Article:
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Identifying PCR Inhibitors


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#1 Nebulus

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Posted 29 October 2009 - 04:15 PM

Hi,

I'm having some problems with PCR inhibitors in my DNA extracts. I am currently using DNeasy Blood and Tissue Kits. My organisms live in plant phloem so I had suspected there were polysaccharides involved in the inhibition. I have tried adding 2% PVP to the buffer ATL and I have tried post extraction PVPP spin columns to no avail. I cannot dilute my DNA samples (400-600ng/ul) to dilute the inhibitors since I am looking for very small concentrations of prey DNA in my subjects.

Is there any way to determine exactly what inhibitors are present in my samples? It feels like I am running around with my head cut off trying all these purification methods for each type of inhibitor that could be present.

I am only getting about 15% of my samples testing positive compared to 100% during my PCR optimization. I was however diluting my predator's DNA to 25ng/ul during this process, but I am positive my reactions are optimized so that isn't the issue.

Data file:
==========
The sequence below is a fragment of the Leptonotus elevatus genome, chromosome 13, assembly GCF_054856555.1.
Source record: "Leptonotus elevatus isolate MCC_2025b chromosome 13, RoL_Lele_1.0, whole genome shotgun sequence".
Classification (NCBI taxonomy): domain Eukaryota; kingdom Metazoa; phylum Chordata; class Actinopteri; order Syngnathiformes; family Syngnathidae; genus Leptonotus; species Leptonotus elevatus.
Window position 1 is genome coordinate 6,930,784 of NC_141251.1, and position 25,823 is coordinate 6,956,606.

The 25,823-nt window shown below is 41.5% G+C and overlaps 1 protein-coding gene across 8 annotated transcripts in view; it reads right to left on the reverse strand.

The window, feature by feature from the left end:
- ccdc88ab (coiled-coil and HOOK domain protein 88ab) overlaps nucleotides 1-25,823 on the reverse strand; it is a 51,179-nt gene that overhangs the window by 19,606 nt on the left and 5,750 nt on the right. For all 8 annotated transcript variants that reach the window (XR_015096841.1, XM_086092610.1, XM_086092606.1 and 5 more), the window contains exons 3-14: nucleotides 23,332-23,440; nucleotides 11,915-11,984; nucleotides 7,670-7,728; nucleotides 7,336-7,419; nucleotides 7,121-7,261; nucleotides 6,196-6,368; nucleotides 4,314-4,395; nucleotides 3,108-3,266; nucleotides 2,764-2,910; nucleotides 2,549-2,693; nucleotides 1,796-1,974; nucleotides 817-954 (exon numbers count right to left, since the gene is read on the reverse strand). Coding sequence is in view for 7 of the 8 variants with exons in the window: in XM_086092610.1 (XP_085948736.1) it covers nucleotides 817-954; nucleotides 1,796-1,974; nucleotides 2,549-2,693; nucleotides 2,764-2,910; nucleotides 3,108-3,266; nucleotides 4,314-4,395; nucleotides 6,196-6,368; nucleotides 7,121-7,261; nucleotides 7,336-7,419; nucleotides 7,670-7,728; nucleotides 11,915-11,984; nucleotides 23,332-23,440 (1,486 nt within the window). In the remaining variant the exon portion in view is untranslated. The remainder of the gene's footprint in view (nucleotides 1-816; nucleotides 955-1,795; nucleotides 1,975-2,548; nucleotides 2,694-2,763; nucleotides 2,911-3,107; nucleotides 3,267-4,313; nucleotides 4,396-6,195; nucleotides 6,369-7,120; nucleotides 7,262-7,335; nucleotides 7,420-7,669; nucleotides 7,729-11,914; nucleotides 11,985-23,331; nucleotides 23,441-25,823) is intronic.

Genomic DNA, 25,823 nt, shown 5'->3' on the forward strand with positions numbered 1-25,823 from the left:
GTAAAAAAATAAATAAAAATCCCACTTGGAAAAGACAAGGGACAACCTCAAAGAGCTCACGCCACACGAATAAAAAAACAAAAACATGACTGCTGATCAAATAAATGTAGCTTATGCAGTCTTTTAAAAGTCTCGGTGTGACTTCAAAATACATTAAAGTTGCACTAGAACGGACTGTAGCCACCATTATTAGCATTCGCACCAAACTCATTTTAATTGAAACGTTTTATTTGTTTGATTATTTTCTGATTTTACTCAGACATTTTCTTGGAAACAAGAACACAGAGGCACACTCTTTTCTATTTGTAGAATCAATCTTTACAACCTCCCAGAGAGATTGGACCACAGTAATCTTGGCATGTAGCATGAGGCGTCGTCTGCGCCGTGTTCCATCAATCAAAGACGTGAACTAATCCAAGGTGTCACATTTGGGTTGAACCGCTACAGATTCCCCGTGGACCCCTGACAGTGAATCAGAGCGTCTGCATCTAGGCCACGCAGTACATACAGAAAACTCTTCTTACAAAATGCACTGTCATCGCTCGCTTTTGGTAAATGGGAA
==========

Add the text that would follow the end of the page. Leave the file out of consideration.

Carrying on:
Any help would be greatly appreciated since I am in serious trouble of running into some deadlines.

#2 phage434

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Posted 29 October 2009 - 05:13 PM

I would try a CTAB based plant DNA preparation, which will remove most of the phenolic compounds. But remember that diluting your DNA 10x will result in only a 3.3 cycle delay in amplification, so I think you really need to be thinking about dilution as your friend.

#3 Nebulus

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Posted 30 October 2009 - 01:27 PM

Diluting my sample isn't an option for the type of research I am doing, since I am screening the gut contents of my predators for prey DNA. The prey DNA is already in very small quantities and diluting my DNA may give me false negatives.

I've read a lot about the CTAB method, but haven't actually tried it. I am still not sure what class of inhibitors I am getting so I am wary of attempting a new type of DNA extraction technique and wasting time.